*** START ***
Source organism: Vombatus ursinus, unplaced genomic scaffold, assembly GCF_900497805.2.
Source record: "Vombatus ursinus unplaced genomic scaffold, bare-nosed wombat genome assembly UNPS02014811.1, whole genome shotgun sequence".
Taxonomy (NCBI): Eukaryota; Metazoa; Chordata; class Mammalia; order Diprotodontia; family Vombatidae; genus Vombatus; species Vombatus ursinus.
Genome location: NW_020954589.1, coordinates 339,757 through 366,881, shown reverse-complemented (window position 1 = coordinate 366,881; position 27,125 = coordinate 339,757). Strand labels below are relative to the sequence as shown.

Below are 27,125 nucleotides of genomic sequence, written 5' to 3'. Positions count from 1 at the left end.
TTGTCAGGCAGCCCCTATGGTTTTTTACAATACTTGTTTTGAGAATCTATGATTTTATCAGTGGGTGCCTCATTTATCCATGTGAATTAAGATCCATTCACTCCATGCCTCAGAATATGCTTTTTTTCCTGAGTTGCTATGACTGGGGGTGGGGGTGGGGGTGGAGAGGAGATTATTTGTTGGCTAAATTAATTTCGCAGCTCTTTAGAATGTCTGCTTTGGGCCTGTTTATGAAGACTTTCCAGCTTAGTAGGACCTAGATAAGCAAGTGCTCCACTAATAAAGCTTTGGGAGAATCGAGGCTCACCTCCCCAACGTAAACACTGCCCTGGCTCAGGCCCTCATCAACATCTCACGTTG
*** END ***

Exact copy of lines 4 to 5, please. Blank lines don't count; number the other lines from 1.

Genome location: NW_020954589.1, coordinates 339,757 through 366,881, shown reverse-complemented (window position 1 = coordinate 366,881; position 27,125 = coordinate 339,757). Strand labels below are relative to the sequence as shown.

Below are 27,125 nucleotides of genomic sequence, written 5' to 3'. Positions count from 1 at the left end.